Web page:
Setting up a custom domain on PythonAnywhere

If you have a paid account on PythonAnywhere, you can set up websites on a custom domain -- that is, a domain that is not

If you don't own a domain name of your own and want to have a second website as a subdomain of our domain, check out our help page on Using Custom PythonAnywhere Subdomains.

There are three steps to getting a site running on your own custom domain:

  1. (if you haven't already), purchase a domain name from a domain name registrar.
  2. Create a new entry on the Web tab for your new domain
  3. Create a CNAME record with your domain provider, pointing at the new website

There are two optional, but recommended steps, to make your site secure. Do these after you've done the steps above:

  1. Set up an HTTPS/SSL certificate
  2. Force HTTPS on your website

Purchasing a domain name

We don't recommend any particular domain registrar, they're all pretty similar. Just google around, compare prices (they should all be very similar), and pick the one that seems to have the friendliest user interface.

Creating a PythonAnywhere website for your new domain

For best performance and reliability on PythonAnywhere, we strongly recommend that you use a CNAME to point your domain at our servers. Without going too much into the technical details, a CNAME means that you don't need to do any DNS configuration beyond the initial setup; we can manage everything for you, so if (for example) the IP address associated with your website gets blocked in some country, or if it's subjected to a denial-of-service attack, we can move your website over to a different IP address without you needing to do anything.

The one restriction that CNAMEs have is that they cannot be used for "naked" or "apex" domains. To make that more concrete, you can use or for the website, but not But that doesn't have to be a problem; you can host your site on and then set things up so that people who visit are automatically redirected to There's more information on that last bit later on.

Given all that, here's how to create the website:

If you don't have a website for it yet

Just click the "Add a new web app" button on the Web tab. In the first step, it will ask you for the domain name to use. You should specify the fully-qualified domain name -- that is,, not just Next go on to choose your Python version, framework and so on.

If you already have a website that you want to use

This help page explains how to use a new domain for existing website, for example if the site you want to show is currently displayed at, and you want it to appear at Once again, you should specify the fully-qualified domain name -- that is, rather than

Configuring the domain at the domain registrar

Once you've purchased your domain and created the new website config on PythonAnywhere, you'll want to find the configuration screen on your domain provider that allows you to set up a CNAME record.

The CNAME record will point to the value specified on the "Web" tab for your application; this value will be of the form where XXXX is some number or other (unless your site is set up to support legacy versions of TLS, in which case it will be the value from that page). Setting up this kind of record tells the domain name system that when someone asks for your website, they should get it from one of the servers that make up PythonAnywhere.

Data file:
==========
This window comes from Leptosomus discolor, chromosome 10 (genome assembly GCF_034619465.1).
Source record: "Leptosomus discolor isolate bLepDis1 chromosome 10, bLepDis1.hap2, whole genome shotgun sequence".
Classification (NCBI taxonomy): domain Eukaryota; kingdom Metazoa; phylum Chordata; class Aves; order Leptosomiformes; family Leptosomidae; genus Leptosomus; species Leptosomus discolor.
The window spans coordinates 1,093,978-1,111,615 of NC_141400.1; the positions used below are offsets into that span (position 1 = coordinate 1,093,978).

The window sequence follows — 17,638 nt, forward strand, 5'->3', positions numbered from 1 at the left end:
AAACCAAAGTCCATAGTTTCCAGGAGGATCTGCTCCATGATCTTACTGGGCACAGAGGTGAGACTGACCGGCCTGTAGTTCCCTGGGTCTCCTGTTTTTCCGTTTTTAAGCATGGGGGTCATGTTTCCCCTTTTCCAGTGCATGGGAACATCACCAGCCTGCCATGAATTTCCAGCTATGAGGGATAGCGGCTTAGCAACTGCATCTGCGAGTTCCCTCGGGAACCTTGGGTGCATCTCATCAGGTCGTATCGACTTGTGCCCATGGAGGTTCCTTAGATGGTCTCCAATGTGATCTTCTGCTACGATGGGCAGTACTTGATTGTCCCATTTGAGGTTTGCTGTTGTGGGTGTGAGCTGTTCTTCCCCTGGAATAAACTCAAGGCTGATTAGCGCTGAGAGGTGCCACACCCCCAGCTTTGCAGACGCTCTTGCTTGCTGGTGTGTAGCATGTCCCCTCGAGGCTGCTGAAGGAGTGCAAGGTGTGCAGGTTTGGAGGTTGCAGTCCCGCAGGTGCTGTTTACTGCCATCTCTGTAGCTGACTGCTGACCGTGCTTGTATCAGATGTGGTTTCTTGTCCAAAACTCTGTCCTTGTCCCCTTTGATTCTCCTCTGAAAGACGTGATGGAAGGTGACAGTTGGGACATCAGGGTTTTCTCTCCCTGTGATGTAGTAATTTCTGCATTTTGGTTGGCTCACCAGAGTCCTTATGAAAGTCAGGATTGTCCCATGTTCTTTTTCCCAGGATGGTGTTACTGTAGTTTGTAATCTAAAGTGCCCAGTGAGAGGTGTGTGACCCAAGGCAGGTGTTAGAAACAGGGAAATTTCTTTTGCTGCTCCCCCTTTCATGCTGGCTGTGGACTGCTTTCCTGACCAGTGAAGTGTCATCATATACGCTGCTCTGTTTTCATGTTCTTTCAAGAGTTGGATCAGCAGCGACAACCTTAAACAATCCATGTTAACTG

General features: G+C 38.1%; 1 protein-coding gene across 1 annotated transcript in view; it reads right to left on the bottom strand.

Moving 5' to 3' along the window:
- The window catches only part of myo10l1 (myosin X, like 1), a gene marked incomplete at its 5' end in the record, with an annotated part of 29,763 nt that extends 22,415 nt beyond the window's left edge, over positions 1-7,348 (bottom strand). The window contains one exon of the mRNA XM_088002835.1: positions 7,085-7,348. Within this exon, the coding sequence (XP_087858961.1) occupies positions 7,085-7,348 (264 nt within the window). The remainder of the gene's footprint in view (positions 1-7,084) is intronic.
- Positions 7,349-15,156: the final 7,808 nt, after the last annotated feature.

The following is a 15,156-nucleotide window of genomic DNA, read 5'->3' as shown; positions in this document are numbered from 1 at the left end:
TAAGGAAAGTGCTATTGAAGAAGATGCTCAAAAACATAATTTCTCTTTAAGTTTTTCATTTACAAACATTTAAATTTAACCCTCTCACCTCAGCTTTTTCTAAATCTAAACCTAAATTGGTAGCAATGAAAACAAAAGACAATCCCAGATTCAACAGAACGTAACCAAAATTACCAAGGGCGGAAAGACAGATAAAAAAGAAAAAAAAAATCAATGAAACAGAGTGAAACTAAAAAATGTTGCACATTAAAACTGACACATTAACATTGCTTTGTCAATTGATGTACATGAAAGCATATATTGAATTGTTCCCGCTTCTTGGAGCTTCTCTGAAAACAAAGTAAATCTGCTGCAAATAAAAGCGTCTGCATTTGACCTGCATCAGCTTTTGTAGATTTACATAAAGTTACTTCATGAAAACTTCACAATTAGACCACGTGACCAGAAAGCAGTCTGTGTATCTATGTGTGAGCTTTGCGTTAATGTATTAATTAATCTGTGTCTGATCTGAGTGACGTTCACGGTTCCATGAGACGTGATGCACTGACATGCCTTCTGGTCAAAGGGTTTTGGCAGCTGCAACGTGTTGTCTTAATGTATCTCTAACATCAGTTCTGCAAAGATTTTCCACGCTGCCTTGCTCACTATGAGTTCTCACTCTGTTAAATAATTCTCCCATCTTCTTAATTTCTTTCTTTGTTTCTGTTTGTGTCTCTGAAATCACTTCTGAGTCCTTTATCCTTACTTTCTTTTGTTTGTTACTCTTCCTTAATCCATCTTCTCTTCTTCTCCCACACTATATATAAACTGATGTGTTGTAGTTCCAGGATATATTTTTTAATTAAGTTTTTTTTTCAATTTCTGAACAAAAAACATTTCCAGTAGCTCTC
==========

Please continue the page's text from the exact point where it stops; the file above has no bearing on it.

Note: your website itself will not show up at the address. It's just an identifier for a server.

CNAME records have two parts. The Alias and the Canonical Name. The alias in this case should be www. The address should be the value from the "Web" tab -- the one like

Different DNS providers call them different things.

  • Alias: domain name, alias name, host, or just "name"
  • Canonical Name: the address, FQDN, Fully Qualified Domain Name, points to, or Host Name.

Specifically, if you're using GoDaddy, the alias is called the "host", and the canonical name is called "points to".

If you're using OVH as your registrar, you may also see that they've automatically created a TXT record for with a value of "3|welcome" -- you'll need to delete that, as a domain can't have both a TXT record and a CNAME.

See here for more information about how DNS works.

Notes for specific DNS providers

Here's how to set up a CNAME for some popular registrars:

Testing your configuration

CNAME changes can take a little while to propagate from your registrar to the rest of the Internet. You can see whether the change has reached PythonAnywhere yet by looking at the site on the "Web" page; it will show a warning if the CNAME it sees for your domain is not the one it expects.

You can also use this CNAME lookup tool if you want to get a second opinion: Enter your website's name (including the www. prefix) and select "CNAME" from the dropdown. It will check the CNAME from a bunch of different places around the Internet, which will give you a feel for how far the propagation has got.

If your CNAME is still not working after a couple of hours, you should double-check your setup. If it all looks OK, but the site isn't working, check out our DNS troubleshooting page.

Once you have website working, you should set up HTTPS. There are two steps to do for this:

  1. Set up an HTTPS/SSL certificate for your domain
  2. Force HTTPS on your website

Optional: Set up a naked domain redirect

Most people want their site set up so that when someone goes to they are redirected to, or if they go to they are redirected to, and so on. Check out this help page for details on how to do that.

Still having trouble?

We have a separate page dedicated to handling specific problems -- 95% of DNS problems can be sorted quickly by following the instructions there.

If you still can't get it working, contact us -- please attach a screenshot of the DNS configuration you've set up on your registrar's site.